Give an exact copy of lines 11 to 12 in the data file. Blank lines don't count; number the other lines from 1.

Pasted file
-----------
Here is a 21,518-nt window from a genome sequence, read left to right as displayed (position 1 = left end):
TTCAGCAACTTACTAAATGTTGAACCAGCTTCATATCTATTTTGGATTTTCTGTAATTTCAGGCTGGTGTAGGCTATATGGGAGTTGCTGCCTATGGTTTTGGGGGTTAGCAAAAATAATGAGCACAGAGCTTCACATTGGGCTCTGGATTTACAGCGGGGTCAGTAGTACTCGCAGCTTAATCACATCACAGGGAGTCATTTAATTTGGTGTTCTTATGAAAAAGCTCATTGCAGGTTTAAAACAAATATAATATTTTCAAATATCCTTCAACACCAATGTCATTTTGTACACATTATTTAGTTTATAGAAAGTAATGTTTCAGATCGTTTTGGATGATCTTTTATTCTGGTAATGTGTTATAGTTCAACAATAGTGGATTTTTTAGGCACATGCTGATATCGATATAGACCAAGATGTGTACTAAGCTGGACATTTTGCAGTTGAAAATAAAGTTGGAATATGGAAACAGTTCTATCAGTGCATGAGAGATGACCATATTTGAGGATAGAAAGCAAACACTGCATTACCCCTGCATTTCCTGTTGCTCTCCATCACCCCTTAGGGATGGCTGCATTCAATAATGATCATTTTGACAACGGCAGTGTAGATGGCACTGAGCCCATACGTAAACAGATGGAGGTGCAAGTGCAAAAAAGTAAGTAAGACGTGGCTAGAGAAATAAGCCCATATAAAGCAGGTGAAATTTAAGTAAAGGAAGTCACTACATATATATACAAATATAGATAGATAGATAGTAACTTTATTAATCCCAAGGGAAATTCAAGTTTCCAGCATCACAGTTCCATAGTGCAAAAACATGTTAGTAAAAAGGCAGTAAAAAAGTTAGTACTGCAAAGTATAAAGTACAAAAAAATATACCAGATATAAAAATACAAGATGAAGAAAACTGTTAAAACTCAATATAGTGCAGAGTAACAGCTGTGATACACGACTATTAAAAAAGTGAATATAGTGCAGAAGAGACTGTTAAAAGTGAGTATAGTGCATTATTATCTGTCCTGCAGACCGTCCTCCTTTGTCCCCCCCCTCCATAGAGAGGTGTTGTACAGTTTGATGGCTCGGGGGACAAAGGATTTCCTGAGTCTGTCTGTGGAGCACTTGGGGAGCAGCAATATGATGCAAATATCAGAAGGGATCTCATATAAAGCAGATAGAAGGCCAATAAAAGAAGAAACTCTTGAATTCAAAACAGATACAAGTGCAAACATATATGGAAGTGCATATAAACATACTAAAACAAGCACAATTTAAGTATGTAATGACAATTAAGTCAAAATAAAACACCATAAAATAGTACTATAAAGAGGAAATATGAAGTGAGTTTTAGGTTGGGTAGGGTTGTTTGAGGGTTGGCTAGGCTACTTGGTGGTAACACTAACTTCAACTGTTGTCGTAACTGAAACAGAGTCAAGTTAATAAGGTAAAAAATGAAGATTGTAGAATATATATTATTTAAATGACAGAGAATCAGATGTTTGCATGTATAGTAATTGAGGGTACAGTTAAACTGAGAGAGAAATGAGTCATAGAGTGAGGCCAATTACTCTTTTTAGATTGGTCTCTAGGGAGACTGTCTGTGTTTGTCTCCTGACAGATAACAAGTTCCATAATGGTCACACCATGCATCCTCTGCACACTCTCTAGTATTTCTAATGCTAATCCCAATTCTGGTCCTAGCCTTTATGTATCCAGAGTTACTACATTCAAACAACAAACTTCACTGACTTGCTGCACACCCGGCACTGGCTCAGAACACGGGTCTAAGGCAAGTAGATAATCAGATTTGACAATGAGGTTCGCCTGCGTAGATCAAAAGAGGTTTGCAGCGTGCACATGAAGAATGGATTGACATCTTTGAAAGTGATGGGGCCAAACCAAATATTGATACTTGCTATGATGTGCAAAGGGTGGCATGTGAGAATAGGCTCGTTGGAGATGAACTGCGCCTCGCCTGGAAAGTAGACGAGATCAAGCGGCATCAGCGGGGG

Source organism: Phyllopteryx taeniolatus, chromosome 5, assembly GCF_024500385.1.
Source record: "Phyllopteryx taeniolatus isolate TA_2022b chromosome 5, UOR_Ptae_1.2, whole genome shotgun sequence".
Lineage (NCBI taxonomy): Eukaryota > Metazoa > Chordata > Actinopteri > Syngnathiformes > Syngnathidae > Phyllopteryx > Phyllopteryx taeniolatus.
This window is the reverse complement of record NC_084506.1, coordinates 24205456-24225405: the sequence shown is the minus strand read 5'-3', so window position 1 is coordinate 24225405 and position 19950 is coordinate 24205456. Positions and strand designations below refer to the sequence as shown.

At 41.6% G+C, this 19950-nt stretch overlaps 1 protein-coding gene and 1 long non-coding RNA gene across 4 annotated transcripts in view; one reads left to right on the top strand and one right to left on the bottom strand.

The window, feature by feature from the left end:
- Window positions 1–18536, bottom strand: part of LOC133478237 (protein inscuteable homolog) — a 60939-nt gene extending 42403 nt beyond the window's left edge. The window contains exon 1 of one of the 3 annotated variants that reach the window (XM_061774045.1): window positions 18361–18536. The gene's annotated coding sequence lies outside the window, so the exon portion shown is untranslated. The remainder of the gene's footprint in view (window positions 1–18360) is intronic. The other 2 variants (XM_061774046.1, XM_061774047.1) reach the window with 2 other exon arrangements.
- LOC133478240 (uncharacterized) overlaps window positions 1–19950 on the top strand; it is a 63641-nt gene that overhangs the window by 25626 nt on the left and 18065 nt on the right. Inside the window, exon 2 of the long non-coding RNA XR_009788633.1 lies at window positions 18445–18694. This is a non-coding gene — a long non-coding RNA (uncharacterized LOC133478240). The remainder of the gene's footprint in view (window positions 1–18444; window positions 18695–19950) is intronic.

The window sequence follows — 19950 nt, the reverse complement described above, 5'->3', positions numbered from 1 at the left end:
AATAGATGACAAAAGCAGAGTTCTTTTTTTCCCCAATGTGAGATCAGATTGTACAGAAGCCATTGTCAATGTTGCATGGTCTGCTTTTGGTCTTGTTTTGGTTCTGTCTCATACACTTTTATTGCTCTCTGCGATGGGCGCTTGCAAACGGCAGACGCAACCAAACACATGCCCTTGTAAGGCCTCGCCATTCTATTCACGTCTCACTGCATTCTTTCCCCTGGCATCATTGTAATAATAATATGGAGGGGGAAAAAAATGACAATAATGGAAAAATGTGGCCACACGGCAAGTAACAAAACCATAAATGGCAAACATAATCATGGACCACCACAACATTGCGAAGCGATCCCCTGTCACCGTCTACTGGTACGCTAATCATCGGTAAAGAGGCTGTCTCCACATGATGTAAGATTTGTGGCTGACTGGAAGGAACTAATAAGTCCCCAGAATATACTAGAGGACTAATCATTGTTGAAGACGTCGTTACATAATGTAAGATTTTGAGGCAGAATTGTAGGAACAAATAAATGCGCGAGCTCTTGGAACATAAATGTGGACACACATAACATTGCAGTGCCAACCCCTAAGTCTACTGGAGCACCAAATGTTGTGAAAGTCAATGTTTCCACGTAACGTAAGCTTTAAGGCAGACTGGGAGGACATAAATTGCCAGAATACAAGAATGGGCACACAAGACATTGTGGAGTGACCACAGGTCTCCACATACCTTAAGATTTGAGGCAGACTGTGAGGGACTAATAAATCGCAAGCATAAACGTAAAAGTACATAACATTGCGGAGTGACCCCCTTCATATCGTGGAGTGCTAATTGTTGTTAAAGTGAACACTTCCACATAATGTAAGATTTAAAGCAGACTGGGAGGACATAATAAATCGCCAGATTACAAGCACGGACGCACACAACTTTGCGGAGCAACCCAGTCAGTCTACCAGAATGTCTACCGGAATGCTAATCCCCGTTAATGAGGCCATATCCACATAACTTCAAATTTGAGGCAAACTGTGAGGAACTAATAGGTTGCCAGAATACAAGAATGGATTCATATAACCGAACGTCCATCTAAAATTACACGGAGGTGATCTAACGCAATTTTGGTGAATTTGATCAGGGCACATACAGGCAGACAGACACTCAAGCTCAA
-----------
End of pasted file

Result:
The window sequence follows — 19950 nt, the reverse complement described above, 5'->3', positions numbered from 1 at the left end:
AATAGATGACAAAAGCAGAGTTCTTTTTTTCCCCAATGTGAGATCAGATTGTACAGAAGCCATTGTCAATGTTGCATGGTCTGCTTTTGGTCTTGTTTTGGTTCTGTCTCATACACTTTTATTGCTCTCTGCGATGGGCGCTTGCAAACGGCAGACGCAACCAAACACATGCCCTTGTAAGGCCTCGCCATTCTATTCACGTCTCACTGCATTCTTTCCCCTGGCATCATTGTAATAATAATATGGAGGGGGAAAAAAATGACAATAATGGAAAAATGTGGCCACACGGCAAGTAACAAAACCATAAATGGCAAACATAATCATGGACCACCACAACATTGCGAAGCGATCCCCTGTCACCGTCTACTGGTACGCTAATCATCGGTAAAGAGGCTGTCTCCACATGATGTAAGATTTGTGGCTGACTGGAAGGAACTAATAAGTCCCCAGAATATACTAGAGGACTAATCATTGTTGAAGACGTCGTTACATAATGTAAGATTTTGAGGCAGAATTGTAGGAACAAATAAATGCGCGAGCTCTTGGAACATAAATGTGGACACACATAACATTGCAGTGCCAACCCCTAAGTCTACTGGAGCACCAAATGTTGTGAAAGTCAATGTTTCCACGTAACGTAAGCTTTAAGGCAGACTGGGAGGACATAAATTGCCAGAATACAAGAATGGGCACACAAGACATTGTGGAGTGACCACAGGTCTCCACATACCTTAAGATTTGAGGCAGACTGTGAGGGACTAATAAATCGCAAGCATAAACGTAAAAGTACATAACATTGCGGAGTGACCCCCTTCATATCGTGGAGTGCTAATTGTTGTTAAAGTGAACACTTCCACATAATGTAAGATTTAAAGCAGACTGGGAGGACATAATAAATCGCCAGATTACAAGCACGGACGCACACAACTTTGCGGAGCAACCCAGTCAGTCTACCAGAATGTCTACCGGAATGCTAATCCCCGTTAATGAGGCCATATCCACATAACTTCAAATTTGAGGCAAACTGTGAGGAACTAATAGGTTGCCAGAATACAAGAATGGATTCATATAACCGAACGTCCATCTAAAATTACACGGAGGTGATCTAACGCAATTTTGGTGAATTTGATCAGGGCACATACAGGCAGACAGACACTCAAGCTCAA